The next time you sit down to write a novel, I guarantee you will not fail to fail if you follow the following:
1) Go to the bathroom. Realize that the bathroom has achieved a level of dankness heretofore only imagined in gothic fiction. Consider cleaning it. Instead, grab a glass of wine and read “The Cask of Amontillado.”
2) Look out the window. Notice the leaves changing color and drifting from the trees. Consider raking them. Instead, indulge your poignant sense of the inevitability of loss and read Shakespeare’s Sonnet 73.
3) Google bestselling authors in your genre. Realize that they are all a year younger than you, except that one chick who’s, like, fifteen. Wonder if you will be sporting false teeth in your first dustjacket photo. Consider brushing your teeth. Instead, wistfully read The Time Machine and/or The Picture of Dorian Gray. Wonder what those guys were so upset about.
4) Catch up on the day’s news. Shake your head. Consider moving to one of those countries where people aren’t stupid. Instead, read Gulliver’s Travels. Wonder if you’d get more writing done in a stable.
5) Realize you could use some exercise. Consider taking a turn about the neighborhood, during which your figure, honed to perfection by hours in front of a computer, will be shown off to its best advantage. Instead, read Pride and Prejudice. Lament the passing of those long riding coats men used to wear.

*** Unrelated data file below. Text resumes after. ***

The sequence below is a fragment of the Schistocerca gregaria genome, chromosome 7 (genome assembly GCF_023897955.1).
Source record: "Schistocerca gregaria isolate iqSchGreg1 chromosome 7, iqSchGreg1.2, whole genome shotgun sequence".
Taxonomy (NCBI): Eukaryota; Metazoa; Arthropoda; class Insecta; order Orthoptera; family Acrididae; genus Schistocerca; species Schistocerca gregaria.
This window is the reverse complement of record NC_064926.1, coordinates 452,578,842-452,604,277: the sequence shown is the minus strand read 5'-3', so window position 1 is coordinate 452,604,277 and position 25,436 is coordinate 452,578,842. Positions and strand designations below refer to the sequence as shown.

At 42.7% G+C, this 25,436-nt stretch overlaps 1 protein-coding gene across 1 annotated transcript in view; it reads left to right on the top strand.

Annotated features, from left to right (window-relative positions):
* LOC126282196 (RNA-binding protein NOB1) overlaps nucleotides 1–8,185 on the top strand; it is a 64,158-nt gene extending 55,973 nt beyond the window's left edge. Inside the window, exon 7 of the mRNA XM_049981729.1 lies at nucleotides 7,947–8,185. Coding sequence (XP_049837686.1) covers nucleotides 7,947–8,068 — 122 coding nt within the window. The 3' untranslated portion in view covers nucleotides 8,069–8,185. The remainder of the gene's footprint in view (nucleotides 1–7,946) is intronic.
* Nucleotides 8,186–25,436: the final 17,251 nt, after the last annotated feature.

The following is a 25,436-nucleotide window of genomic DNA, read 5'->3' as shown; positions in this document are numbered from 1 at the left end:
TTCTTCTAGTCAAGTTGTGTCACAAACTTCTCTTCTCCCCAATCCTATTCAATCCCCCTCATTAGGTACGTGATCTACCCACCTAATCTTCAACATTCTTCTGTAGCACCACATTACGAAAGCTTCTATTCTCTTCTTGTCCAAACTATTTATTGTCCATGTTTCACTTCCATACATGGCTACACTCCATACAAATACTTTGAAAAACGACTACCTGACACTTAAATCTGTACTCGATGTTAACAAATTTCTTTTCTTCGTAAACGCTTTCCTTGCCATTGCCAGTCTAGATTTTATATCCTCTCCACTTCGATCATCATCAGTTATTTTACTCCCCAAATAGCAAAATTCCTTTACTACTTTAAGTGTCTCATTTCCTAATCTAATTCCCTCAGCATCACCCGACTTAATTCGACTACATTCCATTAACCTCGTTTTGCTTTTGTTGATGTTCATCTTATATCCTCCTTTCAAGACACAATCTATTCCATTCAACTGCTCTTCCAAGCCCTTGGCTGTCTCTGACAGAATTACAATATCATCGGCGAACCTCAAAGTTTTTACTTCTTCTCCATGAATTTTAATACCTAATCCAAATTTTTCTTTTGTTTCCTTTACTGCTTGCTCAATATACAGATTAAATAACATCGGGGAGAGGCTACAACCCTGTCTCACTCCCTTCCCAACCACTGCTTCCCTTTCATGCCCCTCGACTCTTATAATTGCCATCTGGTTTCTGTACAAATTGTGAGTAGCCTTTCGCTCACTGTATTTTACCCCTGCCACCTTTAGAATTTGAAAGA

6) Make yourself a cup of tea or coffee. Dwell on the fact that, because so many writers talk about this crucial component of the process, it must be done right. Obsess about it. Read George Orwell’s instructions for how to make the perfect cup of tea. Despair, because the man could write directions more engaging than your current work in progress.
7) Contemplate the mad, Herculean nature of the task you have set yourself by endeavoring to write a novel. Ponder the fact that all writers are crotchety lunatics. Read Moby Dick. Realize you’re craving fish and chips.
8) Wonder if you’re losing your mind. Read Margery Kempe. Resolve to refer to yourself in future interviews, when you’re published, as “this creature.”
9) Fret that there is no such thing as an original idea. Allow yourself to be seized by an overwhelming sense of dread that someone else has already done this better than you, and that you are merely cobbling together freakishly unoriginal stories from bits and pieces. Read Frankenstein.
10) Answer the phone. Always answer the phone. Then try to remember where you left off. Realize that brilliant, irreplaceable idea is gone. FOR. EV. ER. Read “Kubla Khan.” Wonder how Coleridge refrained from strangling the visitor from Porlock. Wish the telemarketer would actually come to the door.
If, despite your best intentions, you’ve still managed to finish the novel and are wondering how to not get published, read this.